1844 - 1924 Meter: 8.8.6 D Composer of "LOTHIAN" in Small Church Music Sir John Frederick Bridge CVO (5 December 1844 – 18 March 1924) was an English organist, composer, teacher and writer.
From a musical family, Bridge became a church organist before he was 20, and he achieved his ambition to become a cathedral organist by the age of 24, at Manchester Cathedral. After six years there, he was invited to become organist at Westminster Abbey, where he remained for the rest of his career. He instituted several changes to modernise and improve the music-making at the Abbey and organised the music for several state occasions, including two coronations.
As a teacher and lecturer, Bridge held posts at the Royal College of Music, Gresham College and the University of London. His students included the composers Arthur Benjamin and Noel Gay, the organists Edward Bairstow and Herbert Brewer, the conductor Landon Ronald and the early music pioneer Arnold Dolmetsch. His public lectures at Gresham College attracted large audiences, and they covered a wide range of subjects and musical periods.
For 25 years, Bridge was conductor of the Royal Choral Society, with whom he performed many new works, including some of his own compositions and works by the British composers Elgar, Vaughan Williams and Parry.
Bridge was born in Oldbury, then in Worcestershire, in central England, the eldest son of John Bridge and his wife, Rebecca née Cox. In 1850, his father was appointed a vicar-choral of Rochester Cathedral. Young Bridge was admitted to the cathedral choir as a "practising boy" (that is, a probationer). The choirboys were educated by another of the vicars-choral. The régime was severe in discipline and rudimentary in curriculum, but among the alumni of the choir school of this period were future organists of four English cathedrals and of Westminster Abbey. They included Bridge's younger brother Joseph, who eventually became organist of Chester Cathedral.
Bridge's first participated in a great national commemoration in 1852, when, aged eight, he was allowed to help toll the cathedral bell to mark the death of the Duke of Wellington. When Bridge was nine, he and his father were members of the choir assembled by Michael Costa for the opening of the Crystal Palace in June 1854. At the age of 14 Bridge left the cathedral choir and was apprenticed to John Hopkins, organist of Rochester Cathedral. While still studying under Hopkins, Bridge was appointed organist of the village church of Shorne in 1851, and the following year moved to Strood Parish Church. From 1863 to 1867 he studied composition with John Goss, professor of harmony at the Royal Academy of Music. Bridge said in 1897, "Very happy and improving lessons they were and it is impossible for me to over-estimate the value of the instruction given by that dear, simple-minded musician."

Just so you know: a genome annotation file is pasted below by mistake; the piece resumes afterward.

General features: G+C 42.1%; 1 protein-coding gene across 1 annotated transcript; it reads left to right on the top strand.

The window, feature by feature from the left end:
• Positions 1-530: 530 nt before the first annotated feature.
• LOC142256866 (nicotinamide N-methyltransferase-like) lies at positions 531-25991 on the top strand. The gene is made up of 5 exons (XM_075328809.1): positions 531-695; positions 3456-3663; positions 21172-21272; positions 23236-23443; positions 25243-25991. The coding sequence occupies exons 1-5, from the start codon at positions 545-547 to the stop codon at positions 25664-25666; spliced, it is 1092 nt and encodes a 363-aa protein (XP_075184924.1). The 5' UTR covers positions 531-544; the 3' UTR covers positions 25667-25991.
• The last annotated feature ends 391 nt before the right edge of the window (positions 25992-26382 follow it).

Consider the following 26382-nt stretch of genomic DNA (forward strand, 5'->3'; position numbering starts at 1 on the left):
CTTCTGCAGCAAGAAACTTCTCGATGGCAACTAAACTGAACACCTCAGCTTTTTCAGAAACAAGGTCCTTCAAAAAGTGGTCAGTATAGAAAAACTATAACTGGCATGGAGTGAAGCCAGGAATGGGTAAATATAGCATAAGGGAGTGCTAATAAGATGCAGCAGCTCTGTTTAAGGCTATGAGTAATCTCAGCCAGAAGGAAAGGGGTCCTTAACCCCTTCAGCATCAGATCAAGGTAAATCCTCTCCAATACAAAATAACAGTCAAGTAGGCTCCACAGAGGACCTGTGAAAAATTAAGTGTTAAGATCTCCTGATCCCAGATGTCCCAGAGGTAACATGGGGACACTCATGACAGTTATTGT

In 1865 Bridge was appointed organist of Holy Trinity Church, Windsor. There he was encouraged and influenced by George Job Elvey, organist of St. George's Chapel, Windsor, and made many friends including John Stainer and the young Hubert Parry. During his time at Windsor, Bridge passed the examination for the Fellowship of the Royal College of Organists, in 1867, and took his Bachelor of Music degree at the University of Oxford.
After four years at Windsor, Bridge achieved his ambition to become a cathedral organist, successfully competing for the post at Manchester Cathedral. He spent six years there from 1869, with his brother Joseph as his assistant. While at Manchester, he took his Doctor of Music degree at Oxford in 1874, and was professor of harmony at Owens College from 1872.
Under Bridge's leadership musical standards of the cathedral were improved, and the unsatisfactory old organ was replaced. The state of the existing instrument was described by The Manchester Guardian as "not only discreditable to Churchmen, but especially objectionable when existing in the cathedral church of a wealthy diocese.". The churchwarden, William Houldsworth gave £5,000, and a magnificent new instrument was built by Hill and Sons of London.
In 1875 the organist and master of the choristers at Westminster Abbey, James Turle, retired. Bridge was invited to succeed him. As Turle was permitted to retain his former title in retirement, Bridge was formally "Permanent Deputy-Organist of Westminster Abbey" until Turle's death in 1882, but he was effectively in sole charge from the outset. The Musical Times wrote: